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Friday, 15 May 2015

Humans have shorter attention span than goldfish, thanks to smartphones -

Humans have shorter attention span than goldfish, thanks to smartphones - 

The average human's attention span is... oh look, a bird!
According to scientists, the age of smartphones has left humans with such a short attention span even a goldfish can hold a thought for longer.
Researchers surveyed 2,000 participants in Canada and studied the brain activity of 112 others using electroencephalograms.
The results showed the average human attention span has fallen from 12 seconds in 2000, or around the time the mobile revolution began, to eight seconds.
Goldfish, meanwhile, are believed to have an attention span of nine seconds.

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The study, by technology giant Microsoft, did however find that the ability of humans to multitask has improved.
It read: "Canadians [who were tested] with more digital lifestyles (those who consume more media, are multi-screeners, social media enthusiasts, or earlier adopters of technology) struggle to focus in environments where prolonged attention is needed.

Eight seconds: the average attention span of humans
"While digital lifestyles decrease sustained attention overall, it’s only true in the long-term. Early adopters and heavy social media users front load their attention and have more intermittent bursts of high attention.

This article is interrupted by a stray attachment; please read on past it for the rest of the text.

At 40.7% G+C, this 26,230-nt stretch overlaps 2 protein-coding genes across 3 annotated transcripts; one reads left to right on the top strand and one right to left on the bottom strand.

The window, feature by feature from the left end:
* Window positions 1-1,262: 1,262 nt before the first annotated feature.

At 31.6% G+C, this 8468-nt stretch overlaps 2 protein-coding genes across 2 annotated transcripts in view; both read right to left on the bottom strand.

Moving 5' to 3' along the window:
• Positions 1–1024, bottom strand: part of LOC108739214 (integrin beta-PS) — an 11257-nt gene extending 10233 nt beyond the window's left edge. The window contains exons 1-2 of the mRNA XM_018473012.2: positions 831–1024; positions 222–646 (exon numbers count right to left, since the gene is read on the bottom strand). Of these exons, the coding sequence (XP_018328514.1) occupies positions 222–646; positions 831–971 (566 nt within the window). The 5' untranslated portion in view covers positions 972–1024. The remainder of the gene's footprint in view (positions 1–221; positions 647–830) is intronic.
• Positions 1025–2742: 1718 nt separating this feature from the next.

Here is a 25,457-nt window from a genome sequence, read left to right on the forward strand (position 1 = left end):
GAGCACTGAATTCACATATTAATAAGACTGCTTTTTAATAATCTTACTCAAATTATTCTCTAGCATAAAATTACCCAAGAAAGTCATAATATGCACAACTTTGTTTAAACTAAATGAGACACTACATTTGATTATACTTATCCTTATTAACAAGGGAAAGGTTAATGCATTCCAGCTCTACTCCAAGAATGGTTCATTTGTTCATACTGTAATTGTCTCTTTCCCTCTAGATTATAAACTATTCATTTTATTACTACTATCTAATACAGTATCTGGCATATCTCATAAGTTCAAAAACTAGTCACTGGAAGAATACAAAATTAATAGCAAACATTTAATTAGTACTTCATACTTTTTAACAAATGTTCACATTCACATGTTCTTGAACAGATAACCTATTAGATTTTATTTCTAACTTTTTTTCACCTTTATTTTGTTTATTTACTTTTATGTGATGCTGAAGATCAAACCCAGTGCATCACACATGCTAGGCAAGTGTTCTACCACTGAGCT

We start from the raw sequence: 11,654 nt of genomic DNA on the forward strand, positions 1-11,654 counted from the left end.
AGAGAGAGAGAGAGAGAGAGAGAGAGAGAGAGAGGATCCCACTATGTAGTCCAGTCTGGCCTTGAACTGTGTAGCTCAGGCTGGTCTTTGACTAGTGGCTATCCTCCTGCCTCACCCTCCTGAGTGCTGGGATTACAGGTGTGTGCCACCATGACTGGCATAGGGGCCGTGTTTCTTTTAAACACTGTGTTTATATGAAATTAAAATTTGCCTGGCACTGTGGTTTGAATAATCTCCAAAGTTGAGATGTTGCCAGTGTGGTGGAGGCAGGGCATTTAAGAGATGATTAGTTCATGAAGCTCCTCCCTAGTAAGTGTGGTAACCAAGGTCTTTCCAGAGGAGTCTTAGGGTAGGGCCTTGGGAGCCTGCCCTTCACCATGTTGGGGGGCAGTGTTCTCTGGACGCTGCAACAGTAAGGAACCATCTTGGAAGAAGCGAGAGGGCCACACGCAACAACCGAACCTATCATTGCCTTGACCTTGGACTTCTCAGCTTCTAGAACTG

"They’re better at identifying what they want/don’t want to engage with and need less to process and commit things to memory."
The research follows a study by the National Centre for Biotechnology Information and the National Library of Medicine in the US that found 79 per cent of respondents regularly "dual screen" by using portable devices while watching TV.
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Bruce Morton, a researcher with the University of Western Ontario's Brain and Mind Institute, suggested it is the result of humans craving information.
"When we first invented the car, it was so novel," he said.
"The thought of having an entertainment device in the car was ridiculous because the car itself was the entertainment.
"After a while, travelling for eight hours at a time, you'd had enough of it. The brain is bored. You put radios in the car and video displays.
"Why? Because after the first 10 minutes of the drive I've had enough already. I understand this.
"Just because we may be allocating our attention differently as a function of the technologies we may be using, it doesn't mean that the way our attention actually can function has changed."

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